We often treat western practices as the measure of progress for women and for society and thus legitimize neo-colonial domination. White feminists* have often participated in this kind of ‘universalizing’ political discourse, and denied that “modernization” (re: Western imperialism) shaped by non-western cultures might offer women more dignity, power, and respect. In this, they have made it easier for anti-feminist forces in the Third World to define feminism as a part of the Northern imperial project.
By reproducing relations of privilege and domination within movements, framing feminist ideology and strategy within the limits of sustainable fashion brands (which, because of price point, is often unattainable for many), we perpetuate the Western Savior Complex.
4. You perpetuate the Western Savior Complex.
With these frameworks of visual representation, Easterners are described with a lack of agency, in need of saving or unable to consciously make their own decisions.
This kind of framing fits all too easily into existing cultural scripts about gender and race elsewhere, producing ethical obligations to “save.”
This often leads to a very common sentiment in sustainable fashion: Being a voice for the voiceless.
Yes, use your privileges to amplify other voices. No, don’t use your privileges to speak over others.
5. You create notions of elitism within sustainability.
Activism needs to be a call in, but the current landscape of the industry is often run by white women, for white women.
As important as I find the sustainable fashion industry, I am able to acknowledge the intersections of privilege and power that exist within it.
Whereas sustainability is historically innate to communities of color, the clutch of Western imperialism has created systems that exploit the work of women of color, revamping sustainability as an elite practice when we consider the current power imbalances within the industry.
So how do visuals tie into all this?
As we’ve seen, imagery that models the products made by such workers run upon a distinct contrast of way of life, socioeconomic status, and access, creating a rift between the global citizen culture of global moralism, and the simultaneous emergence of the “third world woman” in the labor sector.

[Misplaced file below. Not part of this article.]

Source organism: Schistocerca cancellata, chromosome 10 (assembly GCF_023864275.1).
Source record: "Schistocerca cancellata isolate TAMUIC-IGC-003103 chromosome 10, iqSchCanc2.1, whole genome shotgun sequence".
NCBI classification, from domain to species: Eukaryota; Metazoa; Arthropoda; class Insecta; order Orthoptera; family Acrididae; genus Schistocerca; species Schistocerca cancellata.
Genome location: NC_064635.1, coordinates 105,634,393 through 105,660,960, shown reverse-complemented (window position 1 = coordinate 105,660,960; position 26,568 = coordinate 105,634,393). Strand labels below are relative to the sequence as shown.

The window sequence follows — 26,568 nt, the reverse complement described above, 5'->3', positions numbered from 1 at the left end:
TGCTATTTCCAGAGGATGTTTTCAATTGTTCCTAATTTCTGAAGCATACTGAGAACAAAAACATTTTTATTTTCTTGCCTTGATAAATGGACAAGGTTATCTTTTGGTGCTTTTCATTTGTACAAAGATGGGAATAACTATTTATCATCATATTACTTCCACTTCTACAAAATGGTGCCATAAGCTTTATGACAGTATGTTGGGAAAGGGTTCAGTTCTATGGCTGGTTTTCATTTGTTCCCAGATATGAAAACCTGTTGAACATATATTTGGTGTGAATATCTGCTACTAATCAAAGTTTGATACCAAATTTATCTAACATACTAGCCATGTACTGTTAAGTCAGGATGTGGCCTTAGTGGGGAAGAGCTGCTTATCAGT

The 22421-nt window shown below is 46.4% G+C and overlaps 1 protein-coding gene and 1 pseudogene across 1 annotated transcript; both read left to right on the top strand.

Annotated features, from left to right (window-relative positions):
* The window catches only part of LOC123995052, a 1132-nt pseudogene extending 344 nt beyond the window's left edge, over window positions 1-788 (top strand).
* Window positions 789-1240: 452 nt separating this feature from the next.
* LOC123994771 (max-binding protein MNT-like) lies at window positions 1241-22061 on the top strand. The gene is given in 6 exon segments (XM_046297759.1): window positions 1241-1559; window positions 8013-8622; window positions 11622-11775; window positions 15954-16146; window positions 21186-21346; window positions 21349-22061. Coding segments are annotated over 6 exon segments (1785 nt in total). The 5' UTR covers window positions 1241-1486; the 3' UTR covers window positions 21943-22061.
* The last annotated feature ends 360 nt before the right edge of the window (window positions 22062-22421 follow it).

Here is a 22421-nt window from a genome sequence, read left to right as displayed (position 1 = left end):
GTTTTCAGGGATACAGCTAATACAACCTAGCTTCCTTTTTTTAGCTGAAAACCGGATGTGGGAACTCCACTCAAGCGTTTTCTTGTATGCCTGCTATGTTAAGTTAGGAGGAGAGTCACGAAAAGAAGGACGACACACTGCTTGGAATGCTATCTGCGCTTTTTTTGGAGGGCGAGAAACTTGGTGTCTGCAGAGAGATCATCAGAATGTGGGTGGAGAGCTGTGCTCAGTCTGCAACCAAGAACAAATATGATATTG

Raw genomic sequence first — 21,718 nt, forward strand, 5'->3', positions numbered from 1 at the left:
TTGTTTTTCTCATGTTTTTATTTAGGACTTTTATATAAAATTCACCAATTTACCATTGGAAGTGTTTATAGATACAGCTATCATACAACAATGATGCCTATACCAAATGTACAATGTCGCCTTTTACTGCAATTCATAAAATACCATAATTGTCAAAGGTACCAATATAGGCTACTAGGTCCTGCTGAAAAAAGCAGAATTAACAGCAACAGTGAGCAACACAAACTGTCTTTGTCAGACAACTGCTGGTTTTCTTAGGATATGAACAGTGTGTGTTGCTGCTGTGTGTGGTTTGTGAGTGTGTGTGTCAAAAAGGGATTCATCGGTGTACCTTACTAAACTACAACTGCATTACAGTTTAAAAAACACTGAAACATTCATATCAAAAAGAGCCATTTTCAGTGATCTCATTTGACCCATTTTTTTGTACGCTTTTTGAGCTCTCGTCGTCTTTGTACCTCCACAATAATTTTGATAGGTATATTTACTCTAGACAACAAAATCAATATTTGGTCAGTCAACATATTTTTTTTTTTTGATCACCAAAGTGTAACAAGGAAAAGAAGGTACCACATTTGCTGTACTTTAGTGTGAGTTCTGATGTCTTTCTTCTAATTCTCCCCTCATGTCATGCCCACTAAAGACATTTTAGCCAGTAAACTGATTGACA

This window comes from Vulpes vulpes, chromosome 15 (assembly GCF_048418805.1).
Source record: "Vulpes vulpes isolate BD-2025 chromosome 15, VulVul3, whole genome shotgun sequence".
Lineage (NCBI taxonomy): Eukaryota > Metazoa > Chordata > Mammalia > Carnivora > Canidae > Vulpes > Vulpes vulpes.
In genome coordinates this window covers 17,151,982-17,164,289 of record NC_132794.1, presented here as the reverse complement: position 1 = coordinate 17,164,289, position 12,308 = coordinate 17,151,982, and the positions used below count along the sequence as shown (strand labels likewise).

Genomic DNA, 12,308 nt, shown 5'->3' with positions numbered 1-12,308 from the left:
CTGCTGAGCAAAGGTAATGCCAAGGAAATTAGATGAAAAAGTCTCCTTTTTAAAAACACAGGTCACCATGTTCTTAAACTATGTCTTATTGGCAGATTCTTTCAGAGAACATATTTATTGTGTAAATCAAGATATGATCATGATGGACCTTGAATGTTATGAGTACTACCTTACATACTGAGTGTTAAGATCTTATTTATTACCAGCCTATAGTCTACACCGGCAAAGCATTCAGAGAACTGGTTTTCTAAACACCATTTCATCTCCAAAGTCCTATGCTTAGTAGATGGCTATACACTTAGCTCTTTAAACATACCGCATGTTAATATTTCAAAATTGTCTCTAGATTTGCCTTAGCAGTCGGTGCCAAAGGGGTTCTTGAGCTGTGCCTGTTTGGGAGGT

Although the sustainable fashion sector has been able to exercise a greater sense of visibility for female garment workers, the industry must navigate the modes of representation in a way that steers clear of reductive images, and be intentional in promoting women of color beyond the role of a laborer, or as helpless victims of global capitalist exploitation.
So, how do we transform structures of power that we all reproduce?
Intentionality in our politics is important.
We always need to be clear about where power lies, and where power is exercised.
Visuals, especially in fashion, dictate perceptions of communities at large.
It has to be both; it’s a constant struggle.
That’s the only way a flash point becomes a tipping point— a cultural shift.
Representations of women of color must transcend just tokenism— it must be authentic. The industry must acknowledge that whenever someone is “othered” or a movement is seen as “there’s,” it will fail.
Photos by yours truly.
Photo assistance/Fellow slayer of looks:
Dominique Drakeford of MelaninASS.com
Wardrobe provided by Made By Voz, located on 296 Elizabeth Street, New York.
*Defining white feminism: To reiterate, white feminism does not mean practicing feminism while being white. It’s failing to look at the intersectionality that comes with practice, the nuanced experiences of historically marginalized groups, and thinking that there is a singular way that feminism should be.